When I was at work the other day, one of the techs showed me a delta connected power supply in which the phase to phase voltages measured 120Vrms. What didn't make sense to me was when he measured the phase to ground voltages and got 65V, 65V, and 77V. I asked him how the ground was connected to the delta system in order to measure these phase to ground voltages, but he didn't give me a satisfactory answer. It can't be a high-leg delta because the numbers don't work, so does anyone know what type of delta connection this could be?

  • \$\begingroup\$ Are you sure it wasn't being fed from a transformer with wye (star) connected secondary supplying the power? \$\endgroup\$ – Transistor Aug 12 '17 at 16:31
  • \$\begingroup\$ Ground a center tap on one of the delta windings. \$\endgroup\$ – Optionparty Aug 12 '17 at 23:25


simulate this circuit – Schematic created using CircuitLab

Figure 1. "Isolated" delta supply with ground-fault monitoring.

Without a wiring diagram of your supply it is impossible to say. One possibility is that there is a neutral connection and an unbalanced load. Figure 1 shows a common setup where three incandescent lamps are used to monitor the three phases:

  • If there are no earth faults on the system all three lamps will illuminate at the same brightness.
  • If an earth fault occurs on one phase the phase lamp will go out and the others will be brighter.

The lamps, in effect, create a weak pull to centre around the neutral. (Don't forget that neutral is connected to ground at the incoming supply point or at the local supply transformer.)

If you do a CAD drawing of an equilateral triangle with sides of 120 V and strike arcs from each vertex - one of 77 V and two of 65 V they should intersect pretty closely. That is your "neutral" point which has been pulled away from the true centre by an unbalanced load.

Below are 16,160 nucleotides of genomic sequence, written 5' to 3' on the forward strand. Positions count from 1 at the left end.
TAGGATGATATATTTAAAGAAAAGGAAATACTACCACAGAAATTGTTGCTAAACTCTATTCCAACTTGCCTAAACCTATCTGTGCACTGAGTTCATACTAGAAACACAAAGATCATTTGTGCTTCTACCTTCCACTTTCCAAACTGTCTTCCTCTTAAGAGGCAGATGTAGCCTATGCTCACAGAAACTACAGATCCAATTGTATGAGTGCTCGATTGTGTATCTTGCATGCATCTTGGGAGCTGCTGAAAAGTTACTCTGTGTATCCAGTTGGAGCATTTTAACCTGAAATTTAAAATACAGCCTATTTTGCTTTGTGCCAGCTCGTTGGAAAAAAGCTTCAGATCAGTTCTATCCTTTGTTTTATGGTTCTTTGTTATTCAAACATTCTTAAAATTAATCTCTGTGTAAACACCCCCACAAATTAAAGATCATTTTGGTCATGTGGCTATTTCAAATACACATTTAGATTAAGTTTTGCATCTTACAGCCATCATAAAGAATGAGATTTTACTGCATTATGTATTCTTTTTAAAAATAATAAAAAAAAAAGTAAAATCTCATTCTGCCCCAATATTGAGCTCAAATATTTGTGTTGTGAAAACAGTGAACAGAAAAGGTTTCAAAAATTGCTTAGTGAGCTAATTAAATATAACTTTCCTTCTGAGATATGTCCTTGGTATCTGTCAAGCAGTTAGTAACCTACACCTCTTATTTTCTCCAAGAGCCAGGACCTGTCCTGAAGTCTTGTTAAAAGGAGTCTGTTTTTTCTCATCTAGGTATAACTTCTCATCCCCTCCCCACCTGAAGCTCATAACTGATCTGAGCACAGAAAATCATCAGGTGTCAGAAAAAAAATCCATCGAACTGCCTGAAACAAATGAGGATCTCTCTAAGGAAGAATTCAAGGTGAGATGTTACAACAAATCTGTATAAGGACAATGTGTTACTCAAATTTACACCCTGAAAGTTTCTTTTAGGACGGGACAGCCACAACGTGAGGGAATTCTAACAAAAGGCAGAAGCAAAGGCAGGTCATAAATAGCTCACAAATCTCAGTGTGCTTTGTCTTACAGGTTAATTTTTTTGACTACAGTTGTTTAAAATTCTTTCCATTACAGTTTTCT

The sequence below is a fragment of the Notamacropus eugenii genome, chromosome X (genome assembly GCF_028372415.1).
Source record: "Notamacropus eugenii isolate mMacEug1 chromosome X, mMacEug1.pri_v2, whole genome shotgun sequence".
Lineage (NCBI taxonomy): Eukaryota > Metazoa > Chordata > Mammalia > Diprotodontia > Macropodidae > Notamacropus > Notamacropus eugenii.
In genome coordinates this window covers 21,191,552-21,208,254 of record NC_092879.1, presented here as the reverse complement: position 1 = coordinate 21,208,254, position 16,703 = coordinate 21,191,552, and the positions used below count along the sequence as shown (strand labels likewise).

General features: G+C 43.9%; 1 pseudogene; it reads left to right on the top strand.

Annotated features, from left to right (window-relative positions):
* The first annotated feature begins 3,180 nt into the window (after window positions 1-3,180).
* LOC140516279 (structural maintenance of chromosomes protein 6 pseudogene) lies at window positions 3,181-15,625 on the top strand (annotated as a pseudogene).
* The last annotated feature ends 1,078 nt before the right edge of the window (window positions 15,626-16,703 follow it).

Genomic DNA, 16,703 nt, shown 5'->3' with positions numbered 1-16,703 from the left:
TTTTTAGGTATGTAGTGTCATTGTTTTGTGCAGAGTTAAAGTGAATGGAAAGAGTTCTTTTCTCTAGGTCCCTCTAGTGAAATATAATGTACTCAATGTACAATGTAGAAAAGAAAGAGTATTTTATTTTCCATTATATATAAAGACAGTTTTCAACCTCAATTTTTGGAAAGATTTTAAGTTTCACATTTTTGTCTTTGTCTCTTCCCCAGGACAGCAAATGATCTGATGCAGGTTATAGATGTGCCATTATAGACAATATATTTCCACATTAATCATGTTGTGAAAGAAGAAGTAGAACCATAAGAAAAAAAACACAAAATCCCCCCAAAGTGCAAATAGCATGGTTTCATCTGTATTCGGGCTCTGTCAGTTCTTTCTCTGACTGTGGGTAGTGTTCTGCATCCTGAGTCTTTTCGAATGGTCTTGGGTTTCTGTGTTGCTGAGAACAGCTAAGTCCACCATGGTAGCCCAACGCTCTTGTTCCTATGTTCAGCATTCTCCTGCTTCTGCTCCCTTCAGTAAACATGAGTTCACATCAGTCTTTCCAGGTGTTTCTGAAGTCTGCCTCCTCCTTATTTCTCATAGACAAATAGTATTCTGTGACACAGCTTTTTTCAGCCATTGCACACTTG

• \$\begingroup\$ In that diagram, I don't see how the bulbs can be lit at all. The neutral doesn't connect back to the delta-connected secondary, so where's the return path? \$\endgroup\$ – pr871 Aug 12 '17 at 17:02
  • \$\begingroup\$ The bulbs will light even if the neutral wire isn't there. They would just form a three-phase wye (star)-connected load. By connected to the primary neutral the lamps (or another load) will tend to centre the voltages around 0 V. I asked below your post to check that the feed is actually from a wye-connected secondary. If so the voltages are easily explained. \$\endgroup\$ – Transistor Aug 12 '17 at 17:07
  • \$\begingroup\$ Ok sorry, I see what you mean now. I'm not sure if the feed was from a wye-connected secondary. However, I do know for sure that the outlet from which the voltages were measured is meant to emulate delta power present on a naval ship. The outlet was unloaded when we took measurements, but maybe there was an internal load as you have described? \$\endgroup\$ – pr871 Aug 12 '17 at 17:23

Sounds like a Zig-Zag transformer intended for harmonic loads or loads with asymmetric currents like half wave rectifiers to cancel out harmonics upstream.


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